Not only would we have really good, measurable results, but then you’d have the opportunity to monetize that. Once you measure something, you can monetize it, and then you can sell it, create demand and scale up.
So those would be two big steps forward.
CFN: Do you expect that these areas will be part of the next iteration of the bill?
Eideberg: I think that there will be steps towards these, definitely. One of the great things about the Farm Bill is that it comes up every five years, and you have to redo it every five years. We don’t usually see huge, sweeping changes in every Farm Bill. You don’t see these big sweeping changes, you see incremental changes. So, I would expect to see some strong incremental changes.
CFN: Are there any other specific policies in the Farm Bill that would be interesting for the conservation finance community to think about?
Eideberg: I will flag one other program that will come up in the Farm Bill. It’s not a major change because it already exists. It’s called the Regional Conservation Partnership Program (RCPP).
It was written in the 2014 bill specifically designed to bring in the private sector to leverage federal and private-sector dollars and to basically double the federal investment on the ground.
So that program had really good intentions and has done a lot of good work in the last couple of years, but I think the first iteration in 2014 could be updated to a 2.0.
There are going to be folks looking to make it easier and much more effective on the ground.
If the intent is to bring in more private sector partners and players, whether they be folks in the Conservation Finance Network, Ohio Corn Growers, or General Mills, then those three groups don’t have experience in USDA conservation programs.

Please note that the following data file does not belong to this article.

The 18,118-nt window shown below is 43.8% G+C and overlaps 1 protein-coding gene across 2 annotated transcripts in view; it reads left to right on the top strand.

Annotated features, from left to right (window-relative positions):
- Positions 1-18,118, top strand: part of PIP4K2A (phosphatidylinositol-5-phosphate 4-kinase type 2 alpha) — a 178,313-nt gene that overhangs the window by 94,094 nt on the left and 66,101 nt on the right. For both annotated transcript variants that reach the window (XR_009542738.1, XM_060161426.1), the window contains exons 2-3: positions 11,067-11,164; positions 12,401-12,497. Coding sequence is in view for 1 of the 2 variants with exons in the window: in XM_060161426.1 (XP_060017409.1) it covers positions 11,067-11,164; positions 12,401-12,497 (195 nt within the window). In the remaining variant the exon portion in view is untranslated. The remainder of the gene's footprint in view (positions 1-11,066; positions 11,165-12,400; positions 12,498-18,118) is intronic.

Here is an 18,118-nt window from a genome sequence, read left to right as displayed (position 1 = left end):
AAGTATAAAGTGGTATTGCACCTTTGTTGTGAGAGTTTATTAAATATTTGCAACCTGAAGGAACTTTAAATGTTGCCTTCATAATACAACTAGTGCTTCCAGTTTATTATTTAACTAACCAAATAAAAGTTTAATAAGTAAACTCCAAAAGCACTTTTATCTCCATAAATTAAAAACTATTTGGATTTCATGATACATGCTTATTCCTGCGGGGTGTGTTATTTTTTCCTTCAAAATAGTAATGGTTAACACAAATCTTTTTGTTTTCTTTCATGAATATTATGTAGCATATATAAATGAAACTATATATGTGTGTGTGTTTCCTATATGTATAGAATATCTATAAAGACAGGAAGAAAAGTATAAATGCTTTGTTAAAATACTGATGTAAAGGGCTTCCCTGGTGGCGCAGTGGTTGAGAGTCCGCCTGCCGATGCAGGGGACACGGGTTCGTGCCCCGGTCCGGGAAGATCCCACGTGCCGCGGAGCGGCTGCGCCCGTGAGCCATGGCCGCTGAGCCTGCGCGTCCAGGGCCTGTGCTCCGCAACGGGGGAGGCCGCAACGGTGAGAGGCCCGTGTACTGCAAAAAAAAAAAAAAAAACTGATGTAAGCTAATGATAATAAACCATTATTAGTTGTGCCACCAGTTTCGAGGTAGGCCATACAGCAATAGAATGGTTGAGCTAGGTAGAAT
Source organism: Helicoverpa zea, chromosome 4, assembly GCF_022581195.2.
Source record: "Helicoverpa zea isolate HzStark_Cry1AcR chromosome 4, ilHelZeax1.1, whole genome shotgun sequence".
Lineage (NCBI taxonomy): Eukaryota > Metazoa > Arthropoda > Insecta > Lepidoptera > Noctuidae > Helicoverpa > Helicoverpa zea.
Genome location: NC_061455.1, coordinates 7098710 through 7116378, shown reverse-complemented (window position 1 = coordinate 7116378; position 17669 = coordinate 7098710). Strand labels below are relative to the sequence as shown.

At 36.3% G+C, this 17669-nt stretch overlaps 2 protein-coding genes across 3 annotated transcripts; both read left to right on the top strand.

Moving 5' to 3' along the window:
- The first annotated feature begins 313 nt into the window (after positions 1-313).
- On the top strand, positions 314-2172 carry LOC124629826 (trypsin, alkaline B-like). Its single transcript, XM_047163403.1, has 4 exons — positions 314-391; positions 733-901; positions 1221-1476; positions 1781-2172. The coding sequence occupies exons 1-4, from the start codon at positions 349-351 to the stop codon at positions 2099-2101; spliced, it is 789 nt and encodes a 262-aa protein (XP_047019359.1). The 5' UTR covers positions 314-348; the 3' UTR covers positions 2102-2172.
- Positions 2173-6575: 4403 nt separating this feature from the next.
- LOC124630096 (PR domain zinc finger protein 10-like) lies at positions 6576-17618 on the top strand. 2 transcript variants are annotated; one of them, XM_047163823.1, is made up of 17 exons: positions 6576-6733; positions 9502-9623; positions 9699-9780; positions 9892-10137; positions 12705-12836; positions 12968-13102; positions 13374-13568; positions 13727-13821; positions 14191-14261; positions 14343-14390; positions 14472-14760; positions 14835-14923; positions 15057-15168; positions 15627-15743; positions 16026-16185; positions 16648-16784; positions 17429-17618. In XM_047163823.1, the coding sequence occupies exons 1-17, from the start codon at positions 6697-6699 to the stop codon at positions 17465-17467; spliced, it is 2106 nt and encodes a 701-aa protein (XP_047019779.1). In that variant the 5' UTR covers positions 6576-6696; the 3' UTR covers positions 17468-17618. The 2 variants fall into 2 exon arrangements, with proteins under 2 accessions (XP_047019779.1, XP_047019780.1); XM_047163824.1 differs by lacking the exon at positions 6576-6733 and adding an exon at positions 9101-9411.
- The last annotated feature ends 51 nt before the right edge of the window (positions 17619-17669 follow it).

Let’s make this a simple, easily accessible program both to apply to and implement on the ground so that we can take advantage of these new ideas and innovations to get more conservation programs out there.
CFN: How would you compare the CIG program and the RCPP program than the other in terms of their effect on the ground?
Eideberg: We would really like to see some more flexibility in there from the RCPP programs. This would allow some of those dollars to be used for things that maybe the agency doesn’t have the authority to do right now.
You need to try new things. Right now, if the agency doesn’t have the authority to do it through the Environmental Quality Incentives Program (EQIP) or through the easements program, then it can’t spend its money, so we’d like some flexibility there. But it’s a perfect opportunity for the private sector to get involved.
CFN: What role do you feel that individuals and organizations have in influencing what will happen to the conservation measures of the next iteration of the Farm Bill?
Eideberg: So, members of Congress and the Senate are elected by constituents. And constituents really always have the loudest voices. I say that coming from a couple congressional offices where we really sat there and counted the number of calls we got on a big issue. That often would sway the member’s vote.
CFN: Do you feel that there is anything else that would be of interest to the Conservation Finance Network in general about the Farm Bill?
Eideberg: I don’t think you can emphasize enough the importance of individual voices in this. My experience on Capitol Hill is that members and their staff really have no idea that this type of work is going on.
I’ve literally had conversations with people who have said they had no idea what I was talking about. And these are people who specialize in conservation. They have no idea what the private sector is doing.
So, I think just talking about this – sharing stories, experiences, projects, successes, and even failures with officials, staff or members in influential places – is going to be really helpful.
Note: The comments about Conservation Finance Network in this interview have not been edited. CFN has received funding from the USDA.